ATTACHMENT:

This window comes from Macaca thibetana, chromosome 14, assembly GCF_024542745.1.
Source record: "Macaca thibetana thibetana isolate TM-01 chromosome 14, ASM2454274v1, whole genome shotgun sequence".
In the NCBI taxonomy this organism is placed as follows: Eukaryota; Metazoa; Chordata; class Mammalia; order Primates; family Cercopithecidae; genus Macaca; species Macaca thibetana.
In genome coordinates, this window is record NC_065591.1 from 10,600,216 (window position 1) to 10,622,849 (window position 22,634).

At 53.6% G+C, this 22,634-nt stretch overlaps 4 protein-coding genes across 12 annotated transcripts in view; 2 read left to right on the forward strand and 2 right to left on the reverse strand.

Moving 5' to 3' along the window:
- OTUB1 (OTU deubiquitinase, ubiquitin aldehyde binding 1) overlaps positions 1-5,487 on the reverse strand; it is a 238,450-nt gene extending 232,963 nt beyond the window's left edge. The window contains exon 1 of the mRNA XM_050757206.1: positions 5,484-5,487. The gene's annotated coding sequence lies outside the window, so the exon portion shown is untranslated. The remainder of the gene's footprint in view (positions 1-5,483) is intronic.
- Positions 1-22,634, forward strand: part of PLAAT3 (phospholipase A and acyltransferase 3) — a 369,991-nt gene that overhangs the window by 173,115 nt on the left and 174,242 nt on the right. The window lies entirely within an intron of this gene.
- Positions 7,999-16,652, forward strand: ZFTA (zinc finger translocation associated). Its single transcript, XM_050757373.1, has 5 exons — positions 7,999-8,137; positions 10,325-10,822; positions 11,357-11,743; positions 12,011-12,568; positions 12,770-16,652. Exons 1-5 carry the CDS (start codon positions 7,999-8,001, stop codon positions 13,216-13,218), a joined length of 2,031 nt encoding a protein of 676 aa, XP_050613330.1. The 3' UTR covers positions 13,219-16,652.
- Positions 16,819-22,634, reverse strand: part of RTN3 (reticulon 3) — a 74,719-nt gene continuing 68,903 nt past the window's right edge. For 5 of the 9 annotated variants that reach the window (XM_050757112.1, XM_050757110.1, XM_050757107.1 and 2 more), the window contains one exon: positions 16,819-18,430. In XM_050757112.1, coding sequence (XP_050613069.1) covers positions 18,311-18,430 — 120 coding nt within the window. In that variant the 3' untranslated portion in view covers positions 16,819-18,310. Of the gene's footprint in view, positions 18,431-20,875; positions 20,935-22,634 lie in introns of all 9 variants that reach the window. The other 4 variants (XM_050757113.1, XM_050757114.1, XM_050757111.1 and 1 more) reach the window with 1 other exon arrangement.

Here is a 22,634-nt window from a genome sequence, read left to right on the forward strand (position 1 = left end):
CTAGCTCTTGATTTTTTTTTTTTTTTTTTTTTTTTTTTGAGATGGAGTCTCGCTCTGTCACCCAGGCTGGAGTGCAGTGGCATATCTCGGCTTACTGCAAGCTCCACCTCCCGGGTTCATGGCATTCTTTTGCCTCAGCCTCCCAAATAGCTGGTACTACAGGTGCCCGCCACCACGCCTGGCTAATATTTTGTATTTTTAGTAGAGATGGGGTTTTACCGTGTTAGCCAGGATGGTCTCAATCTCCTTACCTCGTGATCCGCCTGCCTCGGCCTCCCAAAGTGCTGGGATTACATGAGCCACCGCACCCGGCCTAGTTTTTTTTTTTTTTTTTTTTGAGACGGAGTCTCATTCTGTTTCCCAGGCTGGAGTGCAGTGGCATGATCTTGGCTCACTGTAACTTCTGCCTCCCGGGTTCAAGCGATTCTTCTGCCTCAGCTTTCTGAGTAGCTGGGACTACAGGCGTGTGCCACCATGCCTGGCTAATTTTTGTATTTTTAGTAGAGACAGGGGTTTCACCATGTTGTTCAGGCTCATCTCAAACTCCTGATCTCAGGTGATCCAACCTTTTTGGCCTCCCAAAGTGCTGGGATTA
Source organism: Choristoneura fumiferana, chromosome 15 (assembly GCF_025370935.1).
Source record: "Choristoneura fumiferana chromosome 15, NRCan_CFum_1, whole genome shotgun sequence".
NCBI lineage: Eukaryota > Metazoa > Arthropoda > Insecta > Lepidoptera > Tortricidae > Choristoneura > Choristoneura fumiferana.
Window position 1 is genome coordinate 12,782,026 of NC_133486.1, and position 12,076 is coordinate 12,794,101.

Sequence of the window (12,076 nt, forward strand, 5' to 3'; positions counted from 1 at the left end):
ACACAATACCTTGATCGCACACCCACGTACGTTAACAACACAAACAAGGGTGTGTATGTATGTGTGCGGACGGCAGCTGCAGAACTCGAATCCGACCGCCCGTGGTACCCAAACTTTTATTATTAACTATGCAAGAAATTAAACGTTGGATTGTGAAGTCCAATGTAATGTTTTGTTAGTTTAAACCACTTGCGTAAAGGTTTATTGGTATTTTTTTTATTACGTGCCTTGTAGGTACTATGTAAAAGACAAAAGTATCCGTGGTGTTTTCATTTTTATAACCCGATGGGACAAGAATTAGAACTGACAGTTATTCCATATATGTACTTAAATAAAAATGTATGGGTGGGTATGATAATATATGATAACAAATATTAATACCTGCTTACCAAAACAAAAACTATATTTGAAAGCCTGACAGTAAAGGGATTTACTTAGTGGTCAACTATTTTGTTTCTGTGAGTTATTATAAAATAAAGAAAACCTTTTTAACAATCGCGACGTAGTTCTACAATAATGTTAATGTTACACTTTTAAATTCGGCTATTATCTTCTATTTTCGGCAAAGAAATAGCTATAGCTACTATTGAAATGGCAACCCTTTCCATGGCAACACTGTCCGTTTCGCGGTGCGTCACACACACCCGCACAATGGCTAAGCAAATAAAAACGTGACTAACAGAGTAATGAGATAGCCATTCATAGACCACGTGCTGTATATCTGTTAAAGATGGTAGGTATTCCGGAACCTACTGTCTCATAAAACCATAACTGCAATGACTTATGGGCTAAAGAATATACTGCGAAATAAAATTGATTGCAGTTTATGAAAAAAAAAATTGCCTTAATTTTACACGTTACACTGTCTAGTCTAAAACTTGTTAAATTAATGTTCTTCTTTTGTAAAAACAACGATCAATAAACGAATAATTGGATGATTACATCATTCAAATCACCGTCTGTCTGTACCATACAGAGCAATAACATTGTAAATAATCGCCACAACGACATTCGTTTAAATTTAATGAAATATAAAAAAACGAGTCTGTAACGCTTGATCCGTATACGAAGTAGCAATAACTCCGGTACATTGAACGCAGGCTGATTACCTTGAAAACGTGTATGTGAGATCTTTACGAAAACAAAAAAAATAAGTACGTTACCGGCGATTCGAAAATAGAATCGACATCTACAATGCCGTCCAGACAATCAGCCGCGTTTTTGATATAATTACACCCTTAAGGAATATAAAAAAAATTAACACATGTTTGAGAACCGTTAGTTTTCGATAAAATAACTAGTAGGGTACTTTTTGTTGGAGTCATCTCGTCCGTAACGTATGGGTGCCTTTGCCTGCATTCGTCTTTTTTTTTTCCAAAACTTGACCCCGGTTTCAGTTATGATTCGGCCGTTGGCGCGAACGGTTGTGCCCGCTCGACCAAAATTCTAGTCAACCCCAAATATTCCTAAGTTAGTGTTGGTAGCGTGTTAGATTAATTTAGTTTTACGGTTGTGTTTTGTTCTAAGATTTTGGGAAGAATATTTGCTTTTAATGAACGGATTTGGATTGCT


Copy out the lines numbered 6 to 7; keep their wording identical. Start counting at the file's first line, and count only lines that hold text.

Moving 5' to 3' along the window:
- OTUB1 (OTU deubiquitinase, ubiquitin aldehyde binding 1) overlaps positions 1-5,487 on the reverse strand; it is a 238,450-nt gene extending 232,963 nt beyond the window's left edge. The window contains exon 1 of the mRNA XM_050757206.1: positions 5,484-5,487. The gene's annotated coding sequence lies outside the window, so the exon portion shown is untranslated. The remainder of the gene's footprint in view (positions 1-5,483) is intronic.